Transformation in aviation still a major challenge

Thursday, August 8, 2013
Nthambeleni Gabara

Pretoria - Transformation in the aviation industry remains a major challenge, Deputy Transport Minister Sindisiwe Chikunga said on Thursday.

While addressing delegates at the inaugural Aviation Industry Transformation Conference in Boksburg, Chikunga said where transformation is taking place, it is either slow or deliberately skewed.

“One thing is very clear to me - transformation in the aviation industry remains a major challenge. It is simply failing to address the triple challenge of poverty, unemployment and inequality.

“After 20 years, it is insufficient to blame skills shortage alone as a reason for the lack of transformation,” she said.

Chikunga said the challenges apportioned to this slow paced redress are many, including gate-keeping in sectors of the industry.

SA pilot statistics

Out of the 793 pilots currently employed at South African Airways (SAA), only 70 (8 percent) are female. Of the 214 pilots employed at South African Express (SAX) only (21), 10 percent are females, and 193 are men.

She said since the dawn of democracy, the national carrier has had 60 female cadets, compared to 181 male cadets, of which 48 successfully completed training, compared to 118 male cadets that also successfully completed training.

Chikunga said the vision of a balanced society could never be attained if the country’s interventions continued to entrench inequality. 

“The relative absence of women in key sectors of aviation results from a deliberate act to keep out women from the sector. Government is giving us all the broad opportunities to be champions in aviation. We do not have any excuses to fail.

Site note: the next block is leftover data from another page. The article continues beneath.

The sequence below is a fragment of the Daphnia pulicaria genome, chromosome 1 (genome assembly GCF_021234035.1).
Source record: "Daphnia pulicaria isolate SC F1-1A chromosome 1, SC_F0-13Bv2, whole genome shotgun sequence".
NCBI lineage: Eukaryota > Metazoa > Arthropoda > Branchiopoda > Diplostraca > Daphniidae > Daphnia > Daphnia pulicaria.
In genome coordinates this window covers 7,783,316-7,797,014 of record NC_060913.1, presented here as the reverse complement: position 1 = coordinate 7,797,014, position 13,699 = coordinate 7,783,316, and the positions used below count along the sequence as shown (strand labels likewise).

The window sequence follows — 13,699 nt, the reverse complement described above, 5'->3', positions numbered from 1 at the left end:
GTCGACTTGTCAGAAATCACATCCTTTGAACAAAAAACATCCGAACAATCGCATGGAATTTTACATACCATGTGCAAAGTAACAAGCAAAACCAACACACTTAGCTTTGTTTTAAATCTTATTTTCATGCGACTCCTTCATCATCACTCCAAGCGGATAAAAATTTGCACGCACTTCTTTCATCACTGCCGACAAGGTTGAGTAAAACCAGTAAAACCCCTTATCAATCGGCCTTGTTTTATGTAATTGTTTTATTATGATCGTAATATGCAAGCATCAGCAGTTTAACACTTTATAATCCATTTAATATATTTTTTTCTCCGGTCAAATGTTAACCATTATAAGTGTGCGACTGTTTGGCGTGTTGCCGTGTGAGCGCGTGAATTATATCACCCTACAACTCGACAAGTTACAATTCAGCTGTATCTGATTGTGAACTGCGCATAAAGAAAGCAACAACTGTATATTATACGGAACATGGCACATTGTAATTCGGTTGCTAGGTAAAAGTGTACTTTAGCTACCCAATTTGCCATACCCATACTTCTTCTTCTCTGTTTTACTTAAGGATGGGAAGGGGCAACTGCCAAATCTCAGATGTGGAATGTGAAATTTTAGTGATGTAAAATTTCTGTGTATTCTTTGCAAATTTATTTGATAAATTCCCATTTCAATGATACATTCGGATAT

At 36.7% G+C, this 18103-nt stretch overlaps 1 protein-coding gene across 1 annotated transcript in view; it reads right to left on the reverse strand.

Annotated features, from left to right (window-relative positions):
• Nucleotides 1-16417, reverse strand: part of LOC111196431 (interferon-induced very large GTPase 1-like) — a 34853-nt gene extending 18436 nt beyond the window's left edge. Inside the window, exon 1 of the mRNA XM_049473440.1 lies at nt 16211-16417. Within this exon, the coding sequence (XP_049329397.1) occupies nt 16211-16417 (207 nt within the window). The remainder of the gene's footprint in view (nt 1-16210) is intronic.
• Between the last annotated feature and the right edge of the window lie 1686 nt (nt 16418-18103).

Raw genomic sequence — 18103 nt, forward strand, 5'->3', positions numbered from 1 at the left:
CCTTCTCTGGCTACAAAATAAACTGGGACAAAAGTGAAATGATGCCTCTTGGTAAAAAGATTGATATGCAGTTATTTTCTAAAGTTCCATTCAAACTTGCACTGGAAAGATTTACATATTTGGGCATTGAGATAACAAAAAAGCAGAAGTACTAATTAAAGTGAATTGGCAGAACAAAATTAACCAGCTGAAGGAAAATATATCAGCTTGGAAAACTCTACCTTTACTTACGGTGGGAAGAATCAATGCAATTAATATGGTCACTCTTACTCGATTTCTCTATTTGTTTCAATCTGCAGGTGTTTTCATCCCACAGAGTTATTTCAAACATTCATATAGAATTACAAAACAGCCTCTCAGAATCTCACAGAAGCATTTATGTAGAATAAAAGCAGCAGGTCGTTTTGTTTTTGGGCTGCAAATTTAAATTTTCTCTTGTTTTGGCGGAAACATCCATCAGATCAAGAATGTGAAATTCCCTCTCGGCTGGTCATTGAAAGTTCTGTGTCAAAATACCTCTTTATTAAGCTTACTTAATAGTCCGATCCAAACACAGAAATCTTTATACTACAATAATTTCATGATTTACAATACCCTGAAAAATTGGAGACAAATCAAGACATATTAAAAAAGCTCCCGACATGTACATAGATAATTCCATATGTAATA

“Gate-keeping practices … belong in the past. These have no place in aviation today. Equitable empowerment of women and blacks in aviation and aerospace is paramount, and we are not apologetic about it.”

Chikunga said the high cost of aviation training cannot continue to be used as an impediment for historically disadvantaged individuals (HDIs) entering the market, when there is the Transport Education and Training Authority (TETA).

“Working together with our colleagues in the Department of Public Enterprises, we will not back down from the full-scale transformation of the industry,” she said.

From an economic point of view, aviation contributes a weighty R74.3 billion or 3.1 percent to South Africa’s Gross Domestic Product (GDP).

In its 2013 forecast released last year, the International Air Transport Association (IATA) said global airlines were expected to post an industry profit of R12 billion this year.

SA’s aviation history

Aviation earnestly began in South Africa in 1913 when citizens were invited to join the South African Aviation Corps (SAAC) as officer-aviators.

According to the South African Power Flying Association, the Union Government did not have any training facilities so it negotiated with the Paterson Aviation Syndicate for the training of military pilots.

The school accepted 10 state-funded trainees, including three private pupils. One of the students was South Africa and Africa’s first female pilot, Ann Maria Bocciarelli, who obtained her license in 1913.

“The year 1913, therefore saw the advent of aviation in South Africa and at the same time, marked the beginning of women’s participation in the aviation industry in this country. So 2013 marks 100 years since we started flying,” Chikunga said. -

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